Congress members' freedom to sit on corporate boards raises ethical concerns
Rep. Chris Collins (R) was indicted for insider trading stemming from his role as a member of a biotechnology company's board of directors and its largest shareholder. Now, the freedom members of Congress have to sit on corporate boards is under renewed scrutiny.
The indictment of Rep. Chris Collins on insider trading charges is drawing new attention to the freedom members of Congress have to serve on corporate boards or to buy and sell stock in industries they're responsible for overseeing.
Representative Collins, a New York Republican, has denied any wrongdoing stemming from his involvement with Innate Immunotherapeutics Limited, a biotechnology company based in Sydney, Australia. He was Innate's largest shareholder, holding nearly 17 percent of its shares. He also was a member of the company's board of directors – an arrangement that itself isn't a violation of the law. Yet it's a connection that can create the potential for conflicts of interest.
Members of Congress are not prohibited from serving on corporate boards as long as they don't receive compensation for doing so.
The thinking behind this exception, which doesn't extend to top-level executive branch officials, is to ensure that lawmakers aren't prevented from accepting positions on the boards of charities or other philanthropic organizations, according to Craig Holman of the nonpartisan advocacy group Public Citizen.
Mr. Holman, who lobbies in Washington for stricter government ethics and lobbying rules, noted that lawmakers are often privy to sensitive information before it becomes public. That makes the opportunity for insider trading "very prevalent," he said.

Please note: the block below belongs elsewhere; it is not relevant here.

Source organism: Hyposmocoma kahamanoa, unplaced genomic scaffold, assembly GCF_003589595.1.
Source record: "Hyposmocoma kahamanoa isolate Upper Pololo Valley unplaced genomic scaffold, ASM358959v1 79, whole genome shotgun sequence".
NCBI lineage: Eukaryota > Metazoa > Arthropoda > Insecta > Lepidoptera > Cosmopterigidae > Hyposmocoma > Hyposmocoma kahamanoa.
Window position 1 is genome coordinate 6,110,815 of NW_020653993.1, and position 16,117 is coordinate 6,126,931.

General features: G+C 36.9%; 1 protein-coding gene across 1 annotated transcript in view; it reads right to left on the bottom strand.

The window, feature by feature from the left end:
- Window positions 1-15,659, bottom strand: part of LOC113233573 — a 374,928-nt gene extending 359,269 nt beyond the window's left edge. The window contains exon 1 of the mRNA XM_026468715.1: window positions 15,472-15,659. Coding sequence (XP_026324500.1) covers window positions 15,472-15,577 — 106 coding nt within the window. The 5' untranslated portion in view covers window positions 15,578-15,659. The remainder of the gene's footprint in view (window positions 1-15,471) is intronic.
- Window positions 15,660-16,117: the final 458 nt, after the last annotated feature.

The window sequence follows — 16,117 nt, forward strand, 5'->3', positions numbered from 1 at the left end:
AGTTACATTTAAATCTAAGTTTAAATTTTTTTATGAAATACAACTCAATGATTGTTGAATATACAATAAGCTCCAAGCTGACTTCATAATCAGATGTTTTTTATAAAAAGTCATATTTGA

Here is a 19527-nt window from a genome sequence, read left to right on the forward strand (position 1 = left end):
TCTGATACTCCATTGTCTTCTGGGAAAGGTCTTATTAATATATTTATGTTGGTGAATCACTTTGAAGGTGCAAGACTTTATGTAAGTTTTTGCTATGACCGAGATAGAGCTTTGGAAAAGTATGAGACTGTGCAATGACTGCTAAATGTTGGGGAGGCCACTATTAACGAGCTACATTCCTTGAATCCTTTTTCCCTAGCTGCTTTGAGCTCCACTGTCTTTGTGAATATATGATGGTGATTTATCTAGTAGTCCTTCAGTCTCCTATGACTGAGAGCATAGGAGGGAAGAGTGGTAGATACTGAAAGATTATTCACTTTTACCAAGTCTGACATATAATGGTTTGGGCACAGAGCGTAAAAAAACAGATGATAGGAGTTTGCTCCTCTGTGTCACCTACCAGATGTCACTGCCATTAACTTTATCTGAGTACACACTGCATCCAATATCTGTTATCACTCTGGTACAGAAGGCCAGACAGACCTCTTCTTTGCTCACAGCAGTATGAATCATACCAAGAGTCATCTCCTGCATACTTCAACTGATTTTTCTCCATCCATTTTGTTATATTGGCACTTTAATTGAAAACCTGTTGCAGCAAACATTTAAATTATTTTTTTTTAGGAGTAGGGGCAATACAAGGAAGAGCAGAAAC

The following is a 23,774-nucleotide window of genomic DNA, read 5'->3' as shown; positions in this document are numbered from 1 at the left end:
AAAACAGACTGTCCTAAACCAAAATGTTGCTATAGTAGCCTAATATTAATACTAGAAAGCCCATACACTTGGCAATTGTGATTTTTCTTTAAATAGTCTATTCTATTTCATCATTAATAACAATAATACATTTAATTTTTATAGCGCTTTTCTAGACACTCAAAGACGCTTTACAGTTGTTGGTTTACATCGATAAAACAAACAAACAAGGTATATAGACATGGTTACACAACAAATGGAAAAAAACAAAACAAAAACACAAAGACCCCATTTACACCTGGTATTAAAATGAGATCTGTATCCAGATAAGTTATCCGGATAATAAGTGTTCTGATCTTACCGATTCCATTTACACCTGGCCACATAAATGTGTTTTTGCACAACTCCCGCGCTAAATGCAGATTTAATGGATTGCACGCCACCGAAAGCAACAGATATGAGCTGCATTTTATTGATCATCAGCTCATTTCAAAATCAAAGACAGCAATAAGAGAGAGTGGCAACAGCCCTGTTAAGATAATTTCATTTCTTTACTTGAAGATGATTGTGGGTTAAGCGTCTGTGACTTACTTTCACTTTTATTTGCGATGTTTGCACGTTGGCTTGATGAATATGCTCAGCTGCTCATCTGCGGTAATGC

"My own office was stunned" by Collins's position, said Holman. "'Really, they can sit on a board of directors?'"
Government ethics lawyer Kathleen Clark said another downside of permitting members of Congress to be on corporate boards is that they may feel a sense of loyalty to the business, spurring them to share information with the company they obtained through government service.
Ms. Clark, a law professor at Washington University in St. Louis, also challenged the notion that service on noncommercial organizations is inherently altruistic and doesn't come with potential conflicts of interest. Even nonprofits can have an interest in seeing particular legislation passed, she said.
"In almost every situation, the ethics standards members of Congress impose on themselves are more lax than what they require of high-level executive branch officials," Clark said.
Stan Brand, senior counsel at the Washington law firm Akin Gump and former general counsel to the House, said the strength of the laws against insider trading should allay fears about corporate board service by lawmakers. It's irrelevant whether members serve on boards, he said. It's what they do with sensitive information that counts.
Mr. Brand said the potential distraction of being on a corporate board should be a bigger concern.